Raj Sharma: Well that's my information. That's what I reviewed is that in 2012 he entered Canada. In 2012 his refugee claim was accepted.
Speaker 1.: Right, right. So is it unusual that you would see that kind of scenario or someone from a country like Somalia rejected in the US and then successful in Canada?
Raj Sharma: And I don't think that's unusual. I've done it myself. I mean I've done it out of Columbia for example. Number of accepted claims out of Colombia were very low in the US and that same person could come up to Canada, make a successful claim here in Canada. I've done it and it does happen.
Speaker 1.: Oh interesting. Do you know if you've ever had clients go through this, what kind of courts they go through in the US? I'm just wondering about-
Raj Sharma: Yeah, something similar to ours. It's administrative decision maker. So they'll call the immigration judge but probably analogous to an RPD member like we have over here.
Speaker 1.: Okay.
Raj Sharma: So yeah they have, my understanding is that their system of adjudication is similar to ours in that it's administrative process and quasi-judicial and less formal.
Speaker 1.: Mm-hmm (affirmative).
Raj Sharma: And obviously we're saying that the US immigration adjudication has not changed that US, you know, we still have confidence in it. And if we didn't, that would be grounds obviously for doing away with the Safe-Third Country Agreement.
Speaker 1.: Right.
Raj Sharma: Now who knows what the exact solution is. Howard Anglin wrote an article for Macleans. He suggested perhaps that we could recognize a US decision, or restrict a subsequent claim here on section 97 only. Or maybe we could restrict it to strictly a paper based assessment of risk. Another suggestion that he has is to restrict to the Safe-Third Country Agreement, you know, that exception for family members, for example.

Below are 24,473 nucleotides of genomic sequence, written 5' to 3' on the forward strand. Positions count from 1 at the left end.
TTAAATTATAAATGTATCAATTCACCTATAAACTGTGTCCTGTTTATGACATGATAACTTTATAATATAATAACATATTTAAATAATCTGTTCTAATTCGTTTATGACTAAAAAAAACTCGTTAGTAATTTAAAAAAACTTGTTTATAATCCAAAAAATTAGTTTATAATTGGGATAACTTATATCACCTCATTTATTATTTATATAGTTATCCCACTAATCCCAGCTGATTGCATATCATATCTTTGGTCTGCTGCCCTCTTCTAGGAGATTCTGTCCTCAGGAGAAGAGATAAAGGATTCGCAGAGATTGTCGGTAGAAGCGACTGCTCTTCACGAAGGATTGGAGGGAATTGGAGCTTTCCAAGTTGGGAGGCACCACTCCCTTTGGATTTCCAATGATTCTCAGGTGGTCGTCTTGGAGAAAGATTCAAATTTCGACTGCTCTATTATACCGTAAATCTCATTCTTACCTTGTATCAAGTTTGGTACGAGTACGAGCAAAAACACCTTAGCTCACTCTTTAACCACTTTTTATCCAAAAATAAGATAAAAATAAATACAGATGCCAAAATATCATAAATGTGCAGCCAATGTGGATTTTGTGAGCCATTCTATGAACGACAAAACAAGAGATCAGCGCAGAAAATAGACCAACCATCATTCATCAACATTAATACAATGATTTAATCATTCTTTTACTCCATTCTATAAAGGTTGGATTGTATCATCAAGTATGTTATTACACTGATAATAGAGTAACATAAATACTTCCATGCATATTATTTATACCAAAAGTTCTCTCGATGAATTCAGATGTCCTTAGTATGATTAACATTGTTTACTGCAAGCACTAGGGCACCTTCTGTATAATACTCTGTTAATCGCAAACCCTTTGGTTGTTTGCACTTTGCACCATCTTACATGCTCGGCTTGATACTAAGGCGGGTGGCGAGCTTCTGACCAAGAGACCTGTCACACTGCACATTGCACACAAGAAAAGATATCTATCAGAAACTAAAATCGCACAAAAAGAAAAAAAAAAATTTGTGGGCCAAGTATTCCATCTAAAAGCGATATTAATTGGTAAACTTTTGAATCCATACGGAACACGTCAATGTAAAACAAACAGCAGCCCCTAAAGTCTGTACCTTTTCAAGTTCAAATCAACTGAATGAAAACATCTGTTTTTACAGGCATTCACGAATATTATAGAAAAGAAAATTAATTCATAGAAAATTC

Speaker 1.: Mm-hmm (affirmative).
Speaker 1.: Do you think it undermines confidence in the Canadian system at all that this one case seems to have gone through and then resulted in [inaudible 00:07:02]?
Raj Sharma: It's not, well good at all. I think ordinary Canadians are going to wonder why someone's that's been rejected by the US, that was ordered deported from the US in 2011, was able to come to Canada and then of course successfully make a refugee claim here and then obviously was investigated by the RCMP for extremist ideology in 2015, and then of course, runs over a police officer and tries to run over people in Edmonton in 2017. These things are not good for the public's confidence in the immigration system.
The other issue is of course when you have the border crossing out East, we are very, very lucky we have this sort of Jupiter like neighbor to the south that really absorbed most of the illegal immigration flows. And we may not have that anymore. And so we [currently have confidence in our immigration system. We don't have issues in terms of xenophobia or the underlying sentiments for Brexit precisely because we have this sort of orderly immigration system and we pick the vast majority of our immigrants including refugees. We re-settle, for example.
That [faith] could be undermined if the public keeps seeing instance like this or the public sees Canadian military building tent cities on the border.